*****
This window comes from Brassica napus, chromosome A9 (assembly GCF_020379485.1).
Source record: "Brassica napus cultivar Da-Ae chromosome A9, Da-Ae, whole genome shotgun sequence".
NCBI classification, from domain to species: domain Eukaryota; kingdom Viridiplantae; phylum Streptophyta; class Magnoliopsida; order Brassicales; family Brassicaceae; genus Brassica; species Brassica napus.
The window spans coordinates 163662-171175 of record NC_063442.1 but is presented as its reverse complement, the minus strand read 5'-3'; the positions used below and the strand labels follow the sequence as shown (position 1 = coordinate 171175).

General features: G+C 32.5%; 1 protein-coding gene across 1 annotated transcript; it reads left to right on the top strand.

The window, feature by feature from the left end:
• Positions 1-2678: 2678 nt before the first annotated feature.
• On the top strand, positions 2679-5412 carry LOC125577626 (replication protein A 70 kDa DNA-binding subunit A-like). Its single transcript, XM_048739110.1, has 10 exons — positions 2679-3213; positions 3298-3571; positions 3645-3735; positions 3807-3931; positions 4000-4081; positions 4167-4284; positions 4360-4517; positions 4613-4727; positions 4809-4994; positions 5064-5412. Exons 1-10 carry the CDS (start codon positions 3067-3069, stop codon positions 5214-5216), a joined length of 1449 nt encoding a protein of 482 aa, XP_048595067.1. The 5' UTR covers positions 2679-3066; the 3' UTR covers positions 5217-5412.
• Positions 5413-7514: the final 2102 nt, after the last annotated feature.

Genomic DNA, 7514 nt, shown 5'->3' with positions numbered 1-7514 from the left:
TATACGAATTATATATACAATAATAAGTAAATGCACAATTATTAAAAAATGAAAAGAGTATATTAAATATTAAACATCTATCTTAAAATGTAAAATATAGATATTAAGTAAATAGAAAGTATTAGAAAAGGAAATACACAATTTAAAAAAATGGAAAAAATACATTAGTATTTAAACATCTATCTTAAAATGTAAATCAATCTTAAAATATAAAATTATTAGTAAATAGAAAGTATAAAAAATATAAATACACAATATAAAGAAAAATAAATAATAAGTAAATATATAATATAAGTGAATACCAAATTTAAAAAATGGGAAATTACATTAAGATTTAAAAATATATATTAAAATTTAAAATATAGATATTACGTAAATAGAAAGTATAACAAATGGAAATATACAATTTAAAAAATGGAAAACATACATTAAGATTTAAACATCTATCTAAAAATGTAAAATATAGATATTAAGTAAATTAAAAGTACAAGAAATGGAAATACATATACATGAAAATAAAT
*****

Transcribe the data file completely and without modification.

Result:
This window comes from Brassica napus, chromosome A9 (assembly GCF_020379485.1).
Source record: "Brassica napus cultivar Da-Ae chromosome A9, Da-Ae, whole genome shotgun sequence".
NCBI classification, from domain to species: domain Eukaryota; kingdom Viridiplantae; phylum Streptophyta; class Magnoliopsida; order Brassicales; family Brassicaceae; genus Brassica; species Brassica napus.
The window spans coordinates 163662-171175 of record NC_063442.1 but is presented as its reverse complement, the minus strand read 5'-3'; the positions used below and the strand labels follow the sequence as shown (position 1 = coordinate 171175).

General features: G+C 32.5%; 1 protein-coding gene across 1 annotated transcript; it reads left to right on the top strand.

The window, feature by feature from the left end:
• Positions 1-2678: 2678 nt before the first annotated feature.
• On the top strand, positions 2679-5412 carry LOC125577626 (replication protein A 70 kDa DNA-binding subunit A-like). Its single transcript, XM_048739110.1, has 10 exons — positions 2679-3213; positions 3298-3571; positions 3645-3735; positions 3807-3931; positions 4000-4081; positions 4167-4284; positions 4360-4517; positions 4613-4727; positions 4809-4994; positions 5064-5412. Exons 1-10 carry the CDS (start codon positions 3067-3069, stop codon positions 5214-5216), a joined length of 1449 nt encoding a protein of 482 aa, XP_048595067.1. The 5' UTR covers positions 2679-3066; the 3' UTR covers positions 5217-5412.
• Positions 5413-7514: the final 2102 nt, after the last annotated feature.

Genomic DNA, 7514 nt, shown 5'->3' with positions numbered 1-7514 from the left:
TATACGAATTATATATACAATAATAAGTAAATGCACAATTATTAAAAAATGAAAAGAGTATATTAAATATTAAACATCTATCTTAAAATGTAAAATATAGATATTAAGTAAATAGAAAGTATTAGAAAAGGAAATACACAATTTAAAAAAATGGAAAAAATACATTAGTATTTAAACATCTATCTTAAAATGTAAATCAATCTTAAAATATAAAATTATTAGTAAATAGAAAGTATAAAAAATATAAATACACAATATAAAGAAAAATAAATAATAAGTAAATATATAATATAAGTGAATACCAAATTTAAAAAATGGGAAATTACATTAAGATTTAAAAATATATATTAAAATTTAAAATATAGATATTACGTAAATAGAAAGTATAACAAATGGAAATATACAATTTAAAAAATGGAAAACATACATTAAGATTTAAACATCTATCTAAAAATGTAAAATATAGATATTAAGTAAATTAAAAGTACAAGAAATGGAAATACATATACATGAAAATAAAT